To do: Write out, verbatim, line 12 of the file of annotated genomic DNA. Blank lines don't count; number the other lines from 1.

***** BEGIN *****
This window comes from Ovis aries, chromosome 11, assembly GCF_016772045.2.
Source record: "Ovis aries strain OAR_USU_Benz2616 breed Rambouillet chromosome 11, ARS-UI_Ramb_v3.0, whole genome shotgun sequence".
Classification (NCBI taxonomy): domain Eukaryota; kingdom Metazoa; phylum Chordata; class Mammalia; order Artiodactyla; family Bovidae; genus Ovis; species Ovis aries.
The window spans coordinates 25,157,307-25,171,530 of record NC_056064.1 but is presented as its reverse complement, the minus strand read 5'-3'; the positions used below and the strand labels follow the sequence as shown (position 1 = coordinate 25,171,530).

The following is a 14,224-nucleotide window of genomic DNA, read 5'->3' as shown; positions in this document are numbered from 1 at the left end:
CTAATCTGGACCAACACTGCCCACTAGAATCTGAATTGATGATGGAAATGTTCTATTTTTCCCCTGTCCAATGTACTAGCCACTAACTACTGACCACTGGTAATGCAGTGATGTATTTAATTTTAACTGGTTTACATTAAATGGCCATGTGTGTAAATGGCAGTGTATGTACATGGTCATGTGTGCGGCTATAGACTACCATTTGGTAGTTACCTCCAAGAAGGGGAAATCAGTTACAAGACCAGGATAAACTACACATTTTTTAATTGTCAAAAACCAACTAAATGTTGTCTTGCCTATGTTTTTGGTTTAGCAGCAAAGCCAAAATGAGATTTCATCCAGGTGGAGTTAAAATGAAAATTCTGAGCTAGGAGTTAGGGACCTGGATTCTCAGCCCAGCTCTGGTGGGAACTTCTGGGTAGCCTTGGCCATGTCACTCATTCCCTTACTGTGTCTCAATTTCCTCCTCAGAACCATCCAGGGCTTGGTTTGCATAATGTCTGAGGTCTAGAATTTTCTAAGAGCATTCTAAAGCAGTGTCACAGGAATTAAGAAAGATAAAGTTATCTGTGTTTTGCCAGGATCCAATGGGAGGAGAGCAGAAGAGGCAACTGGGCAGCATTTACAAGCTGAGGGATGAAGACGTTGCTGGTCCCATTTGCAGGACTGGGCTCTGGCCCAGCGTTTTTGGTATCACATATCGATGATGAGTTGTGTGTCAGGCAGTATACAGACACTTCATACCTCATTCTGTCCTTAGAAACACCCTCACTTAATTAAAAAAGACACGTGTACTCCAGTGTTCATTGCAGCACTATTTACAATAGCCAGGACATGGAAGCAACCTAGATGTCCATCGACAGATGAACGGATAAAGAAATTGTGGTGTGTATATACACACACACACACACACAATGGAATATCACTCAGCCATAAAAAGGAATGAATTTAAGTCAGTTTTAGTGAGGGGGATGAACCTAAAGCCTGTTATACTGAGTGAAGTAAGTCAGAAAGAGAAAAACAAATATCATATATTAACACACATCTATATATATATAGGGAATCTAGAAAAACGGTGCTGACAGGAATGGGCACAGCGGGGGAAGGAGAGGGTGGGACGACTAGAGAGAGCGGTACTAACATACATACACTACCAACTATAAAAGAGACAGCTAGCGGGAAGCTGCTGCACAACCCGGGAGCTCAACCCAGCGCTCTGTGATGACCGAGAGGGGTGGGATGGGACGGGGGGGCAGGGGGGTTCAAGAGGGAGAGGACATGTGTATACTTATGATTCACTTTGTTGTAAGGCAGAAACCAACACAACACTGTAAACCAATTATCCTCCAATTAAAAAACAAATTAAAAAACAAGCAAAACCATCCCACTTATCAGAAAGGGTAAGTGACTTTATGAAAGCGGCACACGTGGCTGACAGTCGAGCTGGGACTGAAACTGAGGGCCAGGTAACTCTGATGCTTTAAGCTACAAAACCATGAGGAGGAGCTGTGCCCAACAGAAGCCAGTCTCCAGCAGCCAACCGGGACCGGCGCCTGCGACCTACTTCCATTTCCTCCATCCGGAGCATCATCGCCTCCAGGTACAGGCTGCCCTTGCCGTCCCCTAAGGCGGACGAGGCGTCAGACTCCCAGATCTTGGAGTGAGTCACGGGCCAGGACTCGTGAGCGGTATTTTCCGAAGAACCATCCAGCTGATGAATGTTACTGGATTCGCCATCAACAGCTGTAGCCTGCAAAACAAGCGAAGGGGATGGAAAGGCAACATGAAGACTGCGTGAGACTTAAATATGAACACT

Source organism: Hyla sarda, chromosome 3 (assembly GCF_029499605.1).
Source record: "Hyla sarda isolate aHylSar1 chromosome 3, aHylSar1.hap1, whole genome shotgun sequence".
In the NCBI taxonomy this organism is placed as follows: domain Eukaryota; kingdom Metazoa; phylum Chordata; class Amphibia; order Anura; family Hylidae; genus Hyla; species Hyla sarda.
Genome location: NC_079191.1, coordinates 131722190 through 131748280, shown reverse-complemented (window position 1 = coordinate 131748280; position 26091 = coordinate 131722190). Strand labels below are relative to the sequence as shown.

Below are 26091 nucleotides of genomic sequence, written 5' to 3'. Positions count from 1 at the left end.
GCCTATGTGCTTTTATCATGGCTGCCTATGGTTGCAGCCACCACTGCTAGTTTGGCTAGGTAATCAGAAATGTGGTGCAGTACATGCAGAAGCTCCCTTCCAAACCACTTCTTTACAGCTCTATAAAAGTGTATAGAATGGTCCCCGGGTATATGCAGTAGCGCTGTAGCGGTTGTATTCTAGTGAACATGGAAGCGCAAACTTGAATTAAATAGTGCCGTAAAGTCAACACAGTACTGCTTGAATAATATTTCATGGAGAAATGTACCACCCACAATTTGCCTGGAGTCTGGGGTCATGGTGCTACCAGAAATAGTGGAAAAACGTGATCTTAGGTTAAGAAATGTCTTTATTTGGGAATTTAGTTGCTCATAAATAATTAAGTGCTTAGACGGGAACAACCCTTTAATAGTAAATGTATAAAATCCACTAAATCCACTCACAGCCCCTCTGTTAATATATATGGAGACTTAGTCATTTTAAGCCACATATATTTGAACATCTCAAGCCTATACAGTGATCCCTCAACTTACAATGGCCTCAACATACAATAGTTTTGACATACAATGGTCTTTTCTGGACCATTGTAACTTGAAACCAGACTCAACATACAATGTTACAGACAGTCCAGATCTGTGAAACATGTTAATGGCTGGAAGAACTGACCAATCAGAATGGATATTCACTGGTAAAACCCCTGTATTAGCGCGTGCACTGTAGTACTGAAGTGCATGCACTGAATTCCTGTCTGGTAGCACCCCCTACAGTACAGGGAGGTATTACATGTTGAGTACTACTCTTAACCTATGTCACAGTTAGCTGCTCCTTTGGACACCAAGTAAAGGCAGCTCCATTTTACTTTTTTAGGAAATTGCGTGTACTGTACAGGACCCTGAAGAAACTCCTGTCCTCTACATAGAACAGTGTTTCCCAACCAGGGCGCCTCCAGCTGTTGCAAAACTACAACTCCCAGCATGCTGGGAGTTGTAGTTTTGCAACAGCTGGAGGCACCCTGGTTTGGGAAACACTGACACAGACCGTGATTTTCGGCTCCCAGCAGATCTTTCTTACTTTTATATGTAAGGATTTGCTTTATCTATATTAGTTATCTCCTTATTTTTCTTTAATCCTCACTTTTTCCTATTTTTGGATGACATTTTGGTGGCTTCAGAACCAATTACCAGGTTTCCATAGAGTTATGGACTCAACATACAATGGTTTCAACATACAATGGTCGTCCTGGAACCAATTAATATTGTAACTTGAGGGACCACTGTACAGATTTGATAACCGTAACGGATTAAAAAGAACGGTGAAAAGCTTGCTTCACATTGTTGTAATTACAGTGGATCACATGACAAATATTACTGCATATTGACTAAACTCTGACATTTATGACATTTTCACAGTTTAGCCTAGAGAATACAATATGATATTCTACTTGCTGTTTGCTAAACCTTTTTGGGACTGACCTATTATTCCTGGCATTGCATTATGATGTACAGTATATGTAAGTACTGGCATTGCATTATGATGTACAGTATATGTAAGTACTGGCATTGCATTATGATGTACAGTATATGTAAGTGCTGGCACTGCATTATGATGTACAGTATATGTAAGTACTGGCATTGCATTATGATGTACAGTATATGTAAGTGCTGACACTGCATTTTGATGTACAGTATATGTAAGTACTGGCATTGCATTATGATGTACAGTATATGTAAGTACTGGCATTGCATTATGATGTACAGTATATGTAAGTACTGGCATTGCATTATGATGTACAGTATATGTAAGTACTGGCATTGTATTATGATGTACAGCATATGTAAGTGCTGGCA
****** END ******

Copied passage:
GCCTATGTGCTTTTATCATGGCTGCCTATGGTTGCAGCCACCACTGCTAGTTTGGCTAGGTAATCAGAAATGTGGTGCAGTACATGCAGAAGCTCCCTTCCAAACCACTTCTTTACAGCTCTATAAAAGTGTATAGAATGGTCCCCGGGTATATGCAGTAGCGCTGTAGCGGTTGTATTCTAGTGAACATGGAAGCGCAAACTTGAATTAAATAGTGCCGTAAAGTCAACACAGTACTGCTTGAATAATATTTCATGGAGAAATGTACCACCCACAATTTGCCTGGAGTCTGGGGTCATGGTGCTACCAGAAATAGTGGAAAAACGTGATCTTAGGTTAAGAAATGTCTTTATTTGGGAATTTAGTTGCTCATAAATAATTAAGTGCTTAGACGGGAACAACCCTTTAATAGTAAATGTATAAAATCCACTAAATCCACTCACAGCCCCTCTGTTAATATATATGGAGACTTAGTCATTTTAAGCCACATATATTTGAACATCTCAAGCCTATACAGTGATCCCTCAACTTACAATGGCCTCAACATACAATAGTTTTGACATACAATGGTCTTTTCTGGACCATTGTAACTTGAAACCAGACTCAACATACAATGTTACAGACAGTCCAGATCTGTGAAACATGTTAATGGCTGGAAGAACTGACCAATCAGAATGGATATTCACTGGTAAAACCCCTGTATTAGCGCGTGCACTGTAGTACTGAAGTGCATGCACTGAATTCCTGTCTGGTAGCACCCCCTACAGTACAGGGAGGTATTACATGTTGAGTACTACTCTTAACCTATGTCACAGTTAGCTGCTCCTTTGGACACCAAGTAAAGGCAGCTCCATTTTACTTTTTTAGGAAATTGCGTGTACTGTACAGGACCCTGAAGAAACTCCTGTCCTCTACATAGAACAGTGTTTCCCAACCAGGGCGCCTCCAGCTGTTGCAAAACTACAACTCCCAGCATGCTGGGAGTTGTAGTTTTGCAACAGCTGGAGGCACCCTGGTTTGGGAAACACTGACACAGACCGTGATTTTCGGCTCCCAGCAGATCTTTCTTACTTTTATATGTAAGGATTTGCTTTATCTATATTAGTTATCTCCTTATTTTTCTTTAATCCTCACTTTTTCCTATTTTTGGATGACATTTTGGTGGCTTCAGAACCAATTACCAGGTTTCCATAGAGTTATGGACTCAACATACAATGGTTTCAACATACAATGGTCGTCCTGGAACCAATTAATATTGTAACTTGAGGGACCACTGTACAGATTTGATAACCGTAACGGATTAAAAAGAACGGTGAAAAGCTTGCTTCACATTGTTGTAATTACAGTGGATCACATGACAAATATTACTGCATATTGACTAAACTCTGACATTTATGACATTTTCACAGTTTAGCCTAGAGAATACAATATGATATTCTACTTGCTGTTTGCTAAACCTTTTTGGGACTGACCTATTATTCCTGGCATTGCATTATGATGTACAGTATATGTAAGTACTGGCATTGCATTATGATGTACAGTATATGTAAGTACTGGCATTGCATTATGATGTACAGTATATGTAAGTGCTGGCACTGCATTATGATGTACAGTATATGTAAGTACTGGCATTGCATTATGATGTACAGTATATGTAAGTGCTGACACTGCATTTTGATGTACAGTATATGTAAGTACTGGCATTGCATTATGATGTACAGTATATGTAAGTACTGGCATTGCATTATGATGTACAGTATATGTAAGTACTGGCATTGCATTATGATGTACAGTATATGTAAGTACTGGCATTGTATTATGATGTACAGCATATGTAAGTGCTGGCA